Credit Unions, a form of social entrepreneurship

By Lennox Farrell Wednesday October 16 2013 in Opinion
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By LENNOX FARRELL

 

According to the National Association of Canada’s Credit Unions, these financial institutions have served the interests of working class Canadians since 1900. It was then that Alphonse Desjardins, a journalist and lawyer from Quebec, formed the first Caisse Populaire, or People’s Bank.

 

Given the benefits Canadians continue to derive from his desire to improve their lives, Desjardins’ efforts in launching the Credit Union movement here are truly worthy of recall. They are even moreso today when considering conditions facing African Canadians in search of decent livelihoods more than a century later. Were he here now, he would recognize many features among us.

 

In short, our communities, in terms of unemployment and impoverishment rates, are unbelievably similar to those of working class Canadians a century ago. Like them, we, too, in our communities also form organizations to try to address these issues.

 

What did White working class Canadians have then that we, African Canadians have today? How did they use theirs then? How do we use ours now?

 

What were the social and economic conditions facing ordinary Canadians in those decades forcing the creating of epochal social movements from east to west across Canada? Individuals involved included Desjardins launching finance systems in Francophone Quebec, and suffragettes like Nellie McClung demanding human rights for women (White, primarily) in Anglophone Manitoba.

 

The conditions facing ordinary Canadians were dire. Among the ways women tried to change their circumstances was to demand the right to vote. Nellie McClung – who learned to read as an adult – was among these organizers. Then, women, with the legal status of children, could not have bank accounts; were legally prevented from sitting in the Canadian Senate and officially denied the right to vote.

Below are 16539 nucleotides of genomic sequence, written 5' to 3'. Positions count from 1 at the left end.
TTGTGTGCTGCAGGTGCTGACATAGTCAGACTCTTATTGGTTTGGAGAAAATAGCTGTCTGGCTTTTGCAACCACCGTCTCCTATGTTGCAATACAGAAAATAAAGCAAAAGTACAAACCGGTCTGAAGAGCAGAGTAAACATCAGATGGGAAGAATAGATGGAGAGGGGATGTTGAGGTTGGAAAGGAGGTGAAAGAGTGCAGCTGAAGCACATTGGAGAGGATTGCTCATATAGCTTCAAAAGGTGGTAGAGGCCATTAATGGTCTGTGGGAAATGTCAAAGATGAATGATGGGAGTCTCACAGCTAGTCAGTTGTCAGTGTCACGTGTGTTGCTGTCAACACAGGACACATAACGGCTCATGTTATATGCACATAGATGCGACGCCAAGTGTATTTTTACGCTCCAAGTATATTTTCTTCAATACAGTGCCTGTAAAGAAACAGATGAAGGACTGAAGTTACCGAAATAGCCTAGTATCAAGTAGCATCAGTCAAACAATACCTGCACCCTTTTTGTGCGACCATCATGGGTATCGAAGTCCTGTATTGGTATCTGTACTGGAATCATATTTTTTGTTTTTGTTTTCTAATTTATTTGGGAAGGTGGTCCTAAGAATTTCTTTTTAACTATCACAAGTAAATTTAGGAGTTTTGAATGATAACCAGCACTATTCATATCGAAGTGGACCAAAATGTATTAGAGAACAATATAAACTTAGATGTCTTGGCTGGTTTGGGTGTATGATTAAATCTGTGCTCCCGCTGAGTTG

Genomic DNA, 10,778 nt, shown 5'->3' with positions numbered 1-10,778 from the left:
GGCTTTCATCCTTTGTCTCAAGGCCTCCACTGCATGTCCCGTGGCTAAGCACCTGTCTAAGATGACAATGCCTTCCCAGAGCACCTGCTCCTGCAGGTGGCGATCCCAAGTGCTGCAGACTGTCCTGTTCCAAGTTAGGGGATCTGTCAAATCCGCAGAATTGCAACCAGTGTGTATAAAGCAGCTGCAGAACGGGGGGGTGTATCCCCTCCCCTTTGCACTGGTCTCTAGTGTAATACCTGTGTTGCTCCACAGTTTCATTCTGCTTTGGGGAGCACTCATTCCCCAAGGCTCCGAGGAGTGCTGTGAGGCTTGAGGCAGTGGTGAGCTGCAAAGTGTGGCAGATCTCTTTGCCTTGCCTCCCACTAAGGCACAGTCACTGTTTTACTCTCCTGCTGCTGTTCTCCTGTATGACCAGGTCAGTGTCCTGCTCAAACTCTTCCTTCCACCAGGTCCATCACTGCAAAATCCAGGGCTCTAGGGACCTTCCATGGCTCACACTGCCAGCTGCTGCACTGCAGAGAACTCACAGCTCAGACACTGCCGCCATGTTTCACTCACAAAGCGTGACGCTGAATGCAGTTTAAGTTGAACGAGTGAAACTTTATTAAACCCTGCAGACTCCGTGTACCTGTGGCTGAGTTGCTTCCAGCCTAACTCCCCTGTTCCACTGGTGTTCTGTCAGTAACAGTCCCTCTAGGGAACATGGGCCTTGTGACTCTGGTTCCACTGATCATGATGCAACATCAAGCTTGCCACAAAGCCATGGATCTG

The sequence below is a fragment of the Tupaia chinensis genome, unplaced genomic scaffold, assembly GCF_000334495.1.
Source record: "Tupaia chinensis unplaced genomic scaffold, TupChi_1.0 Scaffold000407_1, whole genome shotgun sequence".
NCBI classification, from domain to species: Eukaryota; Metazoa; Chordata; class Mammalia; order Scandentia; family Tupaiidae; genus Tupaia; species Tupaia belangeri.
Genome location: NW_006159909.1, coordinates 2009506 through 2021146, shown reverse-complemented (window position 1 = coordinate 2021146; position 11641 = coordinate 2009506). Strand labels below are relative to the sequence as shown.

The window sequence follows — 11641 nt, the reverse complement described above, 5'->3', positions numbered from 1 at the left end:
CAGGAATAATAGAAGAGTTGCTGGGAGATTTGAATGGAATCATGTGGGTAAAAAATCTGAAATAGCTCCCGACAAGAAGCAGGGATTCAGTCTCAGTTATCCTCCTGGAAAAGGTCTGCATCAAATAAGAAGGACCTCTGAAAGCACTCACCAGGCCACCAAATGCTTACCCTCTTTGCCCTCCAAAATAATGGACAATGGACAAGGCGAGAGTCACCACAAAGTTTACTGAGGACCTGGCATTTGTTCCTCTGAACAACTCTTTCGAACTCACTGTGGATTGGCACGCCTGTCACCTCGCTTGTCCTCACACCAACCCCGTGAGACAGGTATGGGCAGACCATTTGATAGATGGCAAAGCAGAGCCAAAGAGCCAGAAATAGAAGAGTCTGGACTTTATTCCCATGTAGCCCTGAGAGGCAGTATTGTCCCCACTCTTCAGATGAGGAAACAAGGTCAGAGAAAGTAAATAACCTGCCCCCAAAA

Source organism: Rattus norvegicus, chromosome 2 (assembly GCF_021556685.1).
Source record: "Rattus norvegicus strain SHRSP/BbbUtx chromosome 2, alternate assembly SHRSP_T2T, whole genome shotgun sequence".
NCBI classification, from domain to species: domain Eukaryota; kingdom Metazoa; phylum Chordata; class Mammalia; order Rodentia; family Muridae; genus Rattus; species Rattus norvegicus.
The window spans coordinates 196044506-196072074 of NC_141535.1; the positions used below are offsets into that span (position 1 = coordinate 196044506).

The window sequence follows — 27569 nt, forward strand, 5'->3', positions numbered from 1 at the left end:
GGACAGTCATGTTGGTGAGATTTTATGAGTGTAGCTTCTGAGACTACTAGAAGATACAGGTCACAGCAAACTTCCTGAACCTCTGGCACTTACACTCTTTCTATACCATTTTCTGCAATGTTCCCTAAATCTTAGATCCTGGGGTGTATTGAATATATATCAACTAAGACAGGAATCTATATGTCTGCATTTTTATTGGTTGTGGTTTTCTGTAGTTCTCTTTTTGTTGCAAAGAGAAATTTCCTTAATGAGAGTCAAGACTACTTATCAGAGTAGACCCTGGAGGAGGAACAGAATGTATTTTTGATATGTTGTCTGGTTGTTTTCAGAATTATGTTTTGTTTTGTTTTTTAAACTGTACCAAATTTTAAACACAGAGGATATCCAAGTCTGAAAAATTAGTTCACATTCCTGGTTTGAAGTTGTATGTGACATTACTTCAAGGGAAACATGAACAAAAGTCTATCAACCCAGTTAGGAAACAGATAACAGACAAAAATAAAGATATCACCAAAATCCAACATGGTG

But why was this demand to vote so significant? Was obtaining this right a matter of life and death?

 

Yes! It was! Inadvertently but definitely, women were also denied the right to having safe childbirths. Then, more than 50 per cent of pregnancies ended in the death of the mother. Similar conditions also obtained in the British West Indies and elsewhere.

 

Black West Indians, from the Greater Antilles through the Lesser Antilles, through the Leeward and Windward Islands were in revolt against similar conditions. However, it is when Barbados, or Little England, also revolted that the Moyne Commission was established by Great Britain to investigate. The commission’s findings were so damning that Britain, to deny Nazi Germany using it as propaganda in German-controlled Africa, published the commission’s details only after WWII was ended.

 

In short, the same conditions which moved Desjardins and Nellie McClung to mobilize for social change, also pushed Black West Indians to, and for longer periods. For example, in Trinidad our parents, five decades ago, again, particularly the women, would also demand the rights to ‘Universal Adult Suffrage’ – the right to vote – one obtained decades later in America with the Civil Rights Movement.

 

This term, ‘Suffragette’, I first heard as a child from our parents. In fact, our grandmother, Augusta Wilhelmina DuBique, born in Roseau, Dominica and married to a Barbadian named Niles in Trinidad, had two special prayers. One was that, after death, she might be so blessed to see the face of Shiloh (Jesus) in peace. The other, that she live long enough to vote, so her grandchildren could have pipe-borne ‘water like Bucky Massa pickney’.

 

When our parents voted for the first time in Trinidad, Ma could not. I hope her prayer to see God’s face in peace comes to pass, since the other, her having an opportunity to cast a vote did not. She had died decades before. In her memory, our siblings and offspring always vote wherever we live and have the right to.